Problem #1: Certification programs don’t make expert teachers!
Joking aside, this is one of the most problematic assumptions this article makes. First, the assumption that it’s a good thing that getting a teacher certification program is easy and quick is a huge issue. The idea that a 200 hour teacher training actually qualifies people to teach yoga (especially yoga for trauma victims) has always disturbed me. This article completely misunderstands that a 200 hour teacher training course is barely enough to qualify anyone to teach yoga, especially for those who haven’t been practicing for years prior to receiving a certification, let alone qualify someone to teach to at-risk populations, including trauma survivors. Sure, I think it’s great people share their practice after only a 200 hour teacher training, and it can be done in positive ways if you teach only what you know and don’t assume you know everything because you are now certified. Everyone has something valuable to bring to the practice, and that’s awesome. But to assume a 200 hour certification program gives someone expert knowledge in yoga is, frankly, laughable.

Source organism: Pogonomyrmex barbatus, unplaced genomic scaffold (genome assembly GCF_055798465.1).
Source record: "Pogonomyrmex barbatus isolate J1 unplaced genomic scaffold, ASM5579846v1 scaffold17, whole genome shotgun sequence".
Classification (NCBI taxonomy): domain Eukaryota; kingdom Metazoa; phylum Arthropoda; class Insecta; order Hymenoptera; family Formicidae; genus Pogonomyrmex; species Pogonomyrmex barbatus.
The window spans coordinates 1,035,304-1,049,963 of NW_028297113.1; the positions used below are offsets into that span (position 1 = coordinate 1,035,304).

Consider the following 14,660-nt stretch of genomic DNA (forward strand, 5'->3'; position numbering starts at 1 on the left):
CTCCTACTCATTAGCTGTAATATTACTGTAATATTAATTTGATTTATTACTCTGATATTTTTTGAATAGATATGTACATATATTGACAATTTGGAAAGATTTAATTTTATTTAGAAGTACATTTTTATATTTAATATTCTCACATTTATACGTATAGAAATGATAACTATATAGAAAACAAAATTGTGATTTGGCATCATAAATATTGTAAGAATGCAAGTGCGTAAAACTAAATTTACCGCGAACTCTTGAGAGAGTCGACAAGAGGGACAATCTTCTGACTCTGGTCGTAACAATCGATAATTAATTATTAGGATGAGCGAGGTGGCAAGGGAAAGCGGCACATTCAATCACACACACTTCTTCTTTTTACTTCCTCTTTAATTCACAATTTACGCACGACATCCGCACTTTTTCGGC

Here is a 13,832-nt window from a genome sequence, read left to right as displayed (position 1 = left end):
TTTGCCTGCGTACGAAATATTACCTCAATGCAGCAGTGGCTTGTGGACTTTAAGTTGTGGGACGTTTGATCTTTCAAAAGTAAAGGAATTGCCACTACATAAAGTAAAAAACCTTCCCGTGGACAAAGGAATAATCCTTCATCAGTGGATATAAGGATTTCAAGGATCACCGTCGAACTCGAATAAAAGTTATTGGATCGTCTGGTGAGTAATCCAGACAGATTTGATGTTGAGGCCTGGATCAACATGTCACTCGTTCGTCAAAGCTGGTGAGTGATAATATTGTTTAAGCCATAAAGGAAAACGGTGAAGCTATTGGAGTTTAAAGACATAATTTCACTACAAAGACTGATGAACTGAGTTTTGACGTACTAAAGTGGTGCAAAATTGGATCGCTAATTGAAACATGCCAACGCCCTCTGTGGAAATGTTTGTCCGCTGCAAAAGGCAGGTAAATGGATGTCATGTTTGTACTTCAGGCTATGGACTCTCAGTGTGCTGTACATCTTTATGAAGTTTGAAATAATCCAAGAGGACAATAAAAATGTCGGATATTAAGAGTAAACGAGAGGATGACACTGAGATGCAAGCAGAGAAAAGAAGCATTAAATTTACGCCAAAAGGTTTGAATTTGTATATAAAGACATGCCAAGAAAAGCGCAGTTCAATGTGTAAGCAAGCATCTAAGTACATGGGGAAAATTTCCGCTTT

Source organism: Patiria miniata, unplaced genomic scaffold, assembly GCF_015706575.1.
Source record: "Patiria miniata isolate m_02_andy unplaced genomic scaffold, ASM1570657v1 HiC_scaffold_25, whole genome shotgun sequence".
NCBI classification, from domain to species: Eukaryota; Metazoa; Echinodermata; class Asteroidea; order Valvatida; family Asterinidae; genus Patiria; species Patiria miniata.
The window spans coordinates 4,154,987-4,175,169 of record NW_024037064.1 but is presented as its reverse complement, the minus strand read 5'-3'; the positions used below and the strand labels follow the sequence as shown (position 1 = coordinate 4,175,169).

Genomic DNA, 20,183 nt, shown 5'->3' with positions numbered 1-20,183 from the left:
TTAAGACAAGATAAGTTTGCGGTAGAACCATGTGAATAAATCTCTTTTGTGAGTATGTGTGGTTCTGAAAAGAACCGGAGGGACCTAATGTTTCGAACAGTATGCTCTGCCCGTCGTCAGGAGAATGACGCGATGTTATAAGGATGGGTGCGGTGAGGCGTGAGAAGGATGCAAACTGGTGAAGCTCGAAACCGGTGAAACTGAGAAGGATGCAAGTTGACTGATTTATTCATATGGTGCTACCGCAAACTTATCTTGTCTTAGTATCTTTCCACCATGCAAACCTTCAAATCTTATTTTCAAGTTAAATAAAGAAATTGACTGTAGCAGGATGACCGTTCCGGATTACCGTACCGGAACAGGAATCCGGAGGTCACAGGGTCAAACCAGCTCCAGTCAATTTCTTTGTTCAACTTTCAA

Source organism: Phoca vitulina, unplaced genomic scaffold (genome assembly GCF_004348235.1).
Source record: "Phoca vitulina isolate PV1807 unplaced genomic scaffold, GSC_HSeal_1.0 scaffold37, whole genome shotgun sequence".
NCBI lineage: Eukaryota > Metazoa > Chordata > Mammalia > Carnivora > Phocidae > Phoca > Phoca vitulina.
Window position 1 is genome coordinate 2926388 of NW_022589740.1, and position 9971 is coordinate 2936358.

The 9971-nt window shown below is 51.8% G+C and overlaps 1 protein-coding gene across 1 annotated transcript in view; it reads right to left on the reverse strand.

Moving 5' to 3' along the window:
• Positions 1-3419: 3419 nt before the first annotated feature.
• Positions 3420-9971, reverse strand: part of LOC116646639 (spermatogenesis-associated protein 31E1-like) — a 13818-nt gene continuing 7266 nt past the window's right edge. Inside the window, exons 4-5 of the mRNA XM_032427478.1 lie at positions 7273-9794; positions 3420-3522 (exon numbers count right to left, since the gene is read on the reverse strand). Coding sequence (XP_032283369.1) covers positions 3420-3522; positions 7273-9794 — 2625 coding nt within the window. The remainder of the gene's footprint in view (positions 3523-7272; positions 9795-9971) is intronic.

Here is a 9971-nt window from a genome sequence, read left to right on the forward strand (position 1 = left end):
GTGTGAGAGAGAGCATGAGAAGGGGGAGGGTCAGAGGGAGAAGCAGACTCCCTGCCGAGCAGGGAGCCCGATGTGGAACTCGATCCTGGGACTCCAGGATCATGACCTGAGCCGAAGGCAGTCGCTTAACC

Arguing that it’s “quick to qualify” to teach hardly makes yoga or yogis look great. It reflects the utter lack of oversight within the credential system for yoga and common misconceptions that “yoga is easy” or “yoga is simple;” in other words, that yoga is just asana, and a fitness fad at that. In fact, teachers who aren’t adequately trained are often a recipe for student injuries or the propagation of many (incorrect) myths about yoga to their students, some of which I’ve discussed before in my series on popular myths about the origins of yoga. But this includes more dangerous myths about, for example, the physical “benefits” of poses, or how best to cue alignment, or even what proper alignment is. Many times these myths are passed down from un-knowledgable teacher to un-knowledgable teacher, based on new age dogma, and never get questioned since the ideal of authenticity in yoga is often held up as law within yoga culture. Many times actual science of the body is ignored or misunderstood within yoga, overpowered by claims to “listen to the body” or that the “body is the ultimate teacher.” Listening to the body is important to prevent injury, but let’s face it folks: listening to your body won’t teach you the intricacies of the health sciences, including knowledge about nutrition, exercise science, biomechanics, or anatomy. Period. This is one reason why teachers who aren’t adequately trained can unintentionally cue students in ways that result in injury, a controversial topic being explored by Matthew Remski in his thesis research on What Are We Actually Doing In Yoga? (WAWADIA).